The network enables city agencies to gather information more quickly from a wide variety of sources, understand it in a relevant context-based way, and make better decisions based on that new information. Citizens will benefit by gaining greater transparency into how their city operates and also have more convenient ways to engage with city agencies from mobile devices. City visitors can more easily navigate and access the cities they visit and provide feedback to enhance the experience. And businesses can tap city information to fine-tune their efforts, engage with customers, and respond with agility to new trends as they arise."
Khetrapal’s laundry list of essential technologies is a reminder that smart cities are creations of the modern digital era. Pretending otherwise would be short-sighted. In every city, however, the most valuable resources are invariably its human residents. Cities are about people, families, homes, and jobs.
Smart cities will be inhabited by a new generation of digital natives who are fully accustomed to interacting with their surrounding environments through digital apps. The quality and reliability of those apps will likely determine the success or failure of a smart city. Maybe smart cities should consider calling themselves “smart app cities.”
When Data Is Worth More Than Gold
The people who live and work in smart cities aren’t merely consumers of data—they are also creators of data. The give-and-take between a city’s digital assets and its citizens will be absolutely fundamental.
In Portland, Oregon, for example, a local startup has launched a smartphone app called Ride Report that collects bicycle ridership data, automatically and inexpensively. The point of the app isn’t merely collecting data; the goal is providing the city leaders with quantitative information that will help them make better decisions about managing bicycle traffic in a city where practically everyone rides a bike.
The system combines Bluetooth technology with cheap sensors to count passing cyclists. The sensors then relay the information they gather to a cloud-based system. The technology is cool, but what’s cooler is how it converts the behavioral patterns of local bicycle riders into information that can be analyzed and used to improve city life.
A Connecticut startup called SeeClickFix began in 2008 as a tool for dealing with local concerns in New Haven. “We created a tool for enabling residents and government officials to work together to solve problems,” says Ben Berkowitz, the firm’s CEO and founder. “When we looked at the traditional ways that citizens communicate with government, we saw a missed opportunity to use the social web as a communications platform for sharing and documenting neighborhood concerns.”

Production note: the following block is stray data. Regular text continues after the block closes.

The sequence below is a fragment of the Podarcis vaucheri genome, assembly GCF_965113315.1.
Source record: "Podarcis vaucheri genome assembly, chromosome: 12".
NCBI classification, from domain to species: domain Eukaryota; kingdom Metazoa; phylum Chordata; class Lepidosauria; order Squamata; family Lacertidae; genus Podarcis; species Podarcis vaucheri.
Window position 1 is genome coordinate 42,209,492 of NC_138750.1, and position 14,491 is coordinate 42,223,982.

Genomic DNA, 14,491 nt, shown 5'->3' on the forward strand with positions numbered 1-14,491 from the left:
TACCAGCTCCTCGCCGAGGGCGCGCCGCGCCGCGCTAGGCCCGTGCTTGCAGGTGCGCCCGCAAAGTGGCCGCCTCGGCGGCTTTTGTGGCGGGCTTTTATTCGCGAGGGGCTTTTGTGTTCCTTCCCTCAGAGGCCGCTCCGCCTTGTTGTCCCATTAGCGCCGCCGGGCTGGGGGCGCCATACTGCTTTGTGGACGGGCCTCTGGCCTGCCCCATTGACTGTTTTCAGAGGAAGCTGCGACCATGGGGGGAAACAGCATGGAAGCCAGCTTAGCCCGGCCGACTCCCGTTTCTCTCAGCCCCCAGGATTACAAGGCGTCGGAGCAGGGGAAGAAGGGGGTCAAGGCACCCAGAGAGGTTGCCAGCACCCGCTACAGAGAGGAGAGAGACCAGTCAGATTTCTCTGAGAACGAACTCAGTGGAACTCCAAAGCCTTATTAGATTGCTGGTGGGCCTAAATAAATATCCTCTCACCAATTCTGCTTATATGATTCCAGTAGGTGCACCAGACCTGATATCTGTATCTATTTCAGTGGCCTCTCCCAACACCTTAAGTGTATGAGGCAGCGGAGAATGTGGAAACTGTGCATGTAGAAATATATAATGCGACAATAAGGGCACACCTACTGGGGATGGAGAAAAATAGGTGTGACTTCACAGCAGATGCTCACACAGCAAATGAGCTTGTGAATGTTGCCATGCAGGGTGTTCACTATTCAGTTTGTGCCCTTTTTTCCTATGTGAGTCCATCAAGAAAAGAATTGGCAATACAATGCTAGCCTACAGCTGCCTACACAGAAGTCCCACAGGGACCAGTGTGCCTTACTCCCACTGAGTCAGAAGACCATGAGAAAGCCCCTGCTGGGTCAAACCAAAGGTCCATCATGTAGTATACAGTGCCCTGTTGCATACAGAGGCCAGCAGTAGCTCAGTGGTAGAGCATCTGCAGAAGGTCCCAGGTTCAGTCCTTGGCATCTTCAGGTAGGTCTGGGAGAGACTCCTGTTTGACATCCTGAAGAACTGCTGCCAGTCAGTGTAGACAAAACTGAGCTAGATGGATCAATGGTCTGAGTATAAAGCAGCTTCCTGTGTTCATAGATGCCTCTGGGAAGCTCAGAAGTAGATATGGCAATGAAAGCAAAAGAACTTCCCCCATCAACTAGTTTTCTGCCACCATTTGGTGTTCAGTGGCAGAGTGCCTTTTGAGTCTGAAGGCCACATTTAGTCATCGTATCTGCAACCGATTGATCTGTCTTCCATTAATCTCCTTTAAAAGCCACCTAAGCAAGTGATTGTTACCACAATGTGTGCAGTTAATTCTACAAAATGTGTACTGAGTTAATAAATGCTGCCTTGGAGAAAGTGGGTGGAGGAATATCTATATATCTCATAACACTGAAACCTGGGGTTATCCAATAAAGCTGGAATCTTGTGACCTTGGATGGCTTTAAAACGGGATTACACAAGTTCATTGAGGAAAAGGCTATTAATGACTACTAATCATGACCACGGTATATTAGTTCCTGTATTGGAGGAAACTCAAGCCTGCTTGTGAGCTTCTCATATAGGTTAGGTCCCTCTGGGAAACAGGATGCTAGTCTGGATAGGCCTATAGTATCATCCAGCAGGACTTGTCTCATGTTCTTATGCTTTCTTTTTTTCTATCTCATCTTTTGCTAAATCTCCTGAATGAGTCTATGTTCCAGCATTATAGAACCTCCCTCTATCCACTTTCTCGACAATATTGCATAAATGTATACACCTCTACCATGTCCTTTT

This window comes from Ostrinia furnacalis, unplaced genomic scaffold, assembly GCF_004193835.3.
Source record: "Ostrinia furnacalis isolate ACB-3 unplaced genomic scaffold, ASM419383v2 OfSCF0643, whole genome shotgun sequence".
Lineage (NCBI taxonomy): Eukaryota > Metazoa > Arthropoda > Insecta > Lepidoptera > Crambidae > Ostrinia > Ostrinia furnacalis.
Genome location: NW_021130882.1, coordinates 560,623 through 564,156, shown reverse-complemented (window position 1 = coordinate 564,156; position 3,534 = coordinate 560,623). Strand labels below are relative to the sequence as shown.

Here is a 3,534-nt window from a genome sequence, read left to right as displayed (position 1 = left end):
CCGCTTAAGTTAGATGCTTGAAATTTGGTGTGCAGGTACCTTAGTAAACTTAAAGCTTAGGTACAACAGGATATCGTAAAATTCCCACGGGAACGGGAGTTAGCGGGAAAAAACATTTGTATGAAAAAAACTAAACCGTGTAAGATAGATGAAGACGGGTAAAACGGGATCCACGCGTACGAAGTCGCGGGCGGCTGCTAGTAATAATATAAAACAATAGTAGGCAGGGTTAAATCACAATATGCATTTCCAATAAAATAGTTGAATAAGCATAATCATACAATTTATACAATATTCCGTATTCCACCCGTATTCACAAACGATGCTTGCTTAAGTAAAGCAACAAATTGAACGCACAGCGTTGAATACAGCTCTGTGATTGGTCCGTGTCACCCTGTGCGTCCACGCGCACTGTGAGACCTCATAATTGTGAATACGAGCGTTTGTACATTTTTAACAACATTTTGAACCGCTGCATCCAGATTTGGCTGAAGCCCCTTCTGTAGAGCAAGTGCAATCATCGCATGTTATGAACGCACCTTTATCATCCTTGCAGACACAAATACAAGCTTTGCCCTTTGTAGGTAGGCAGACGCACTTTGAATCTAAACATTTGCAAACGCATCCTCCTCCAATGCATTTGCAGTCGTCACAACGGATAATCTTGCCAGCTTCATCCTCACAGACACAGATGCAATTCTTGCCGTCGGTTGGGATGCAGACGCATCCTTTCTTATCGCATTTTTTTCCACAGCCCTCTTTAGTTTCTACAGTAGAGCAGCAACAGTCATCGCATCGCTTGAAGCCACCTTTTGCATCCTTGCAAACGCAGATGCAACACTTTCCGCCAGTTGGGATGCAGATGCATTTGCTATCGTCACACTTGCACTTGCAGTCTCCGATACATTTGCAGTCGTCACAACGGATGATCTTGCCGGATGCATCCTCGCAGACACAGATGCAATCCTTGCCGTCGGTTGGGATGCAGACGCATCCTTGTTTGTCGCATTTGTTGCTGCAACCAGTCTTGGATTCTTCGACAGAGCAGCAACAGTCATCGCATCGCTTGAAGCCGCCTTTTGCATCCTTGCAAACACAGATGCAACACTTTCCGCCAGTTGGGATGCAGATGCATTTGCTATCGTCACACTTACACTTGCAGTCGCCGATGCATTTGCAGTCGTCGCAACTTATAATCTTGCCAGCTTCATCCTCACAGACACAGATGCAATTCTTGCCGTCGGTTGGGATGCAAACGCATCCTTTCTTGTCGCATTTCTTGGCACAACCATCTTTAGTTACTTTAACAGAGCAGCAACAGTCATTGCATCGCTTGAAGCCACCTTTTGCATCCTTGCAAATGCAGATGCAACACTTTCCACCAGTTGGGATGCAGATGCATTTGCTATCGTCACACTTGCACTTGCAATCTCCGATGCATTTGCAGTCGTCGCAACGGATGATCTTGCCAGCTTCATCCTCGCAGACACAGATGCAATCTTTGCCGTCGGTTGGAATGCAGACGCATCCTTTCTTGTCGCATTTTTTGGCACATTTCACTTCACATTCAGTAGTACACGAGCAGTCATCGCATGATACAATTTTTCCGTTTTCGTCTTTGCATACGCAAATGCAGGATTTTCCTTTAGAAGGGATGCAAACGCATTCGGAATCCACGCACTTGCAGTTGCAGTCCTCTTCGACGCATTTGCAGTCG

In the past, city residents typically expressed concerns to government officials by sending letters, making phone calls, or attending public meetings. Those traditional methods, however, tended to produce a series of one-to-one conversations between a concerned resident and a city official. Berkowitz and his team had a gut feeling that if those conversations took place over a network, they would create a feedback loop, and better results would follow. Their instincts proved correct.
“When government officials come to the table on SeeClickFix and they see the common concerns of residents, they start responding. And they’re thinking, ‘Those residents aren’t complaining, they’re actually helping us do our job better.’ And they also see that the residents are grateful when problems are solved. All of this wouldn’t be possible without social web enablement on mobile devices,” says Berkowitz.
SeeClickFix has grown from an idea into a company with 30 employees. It has expanded its market beyond New Haven, and is now used in municipalities in Massachusetts, New York, and California. In many ways, it’s a model for the future of smart city technology.
“Smart cities isn’t just about instrumenting everything and creating some kind of centralized government control. It’s about getting data to people and understanding that people are also sources of data,” says Jennifer Pahlka, founder and executive director of Code for America, a non-profit organization that has been described as “the technology world’s equivalent of the Peace Corps.”
Code for America builds open source technology and organizes networks of volunteers “dedicated to making government services simple, effective, and easy to use.” For example, Code for America volunteers partnered with the city of New Orleans to create a website for tracking the status of properties that had been damaged during Hurricane Katrina and were still awaiting repair or demolition.
The city had plenty of data about the condition and status of blighted properties, but the data was spread out across multiple silos. Some of the data was in spreadsheets; some was stored on individual computers used by city inspectors.
The volunteers built BlightStatus, a simple system for aggregating data and making it accessible to city residents. “Basically, we tied together a bunch of disparate data sources,” Pahlka says. “BlightStatus lets residents go online and find out easily what’s going on with blighted properties in their local communities.”
At the heart of Code for America is the belief that digital government costs less and does a better job of delivering services than traditional government. That makes Code for America and the smart cities movement a natural fit.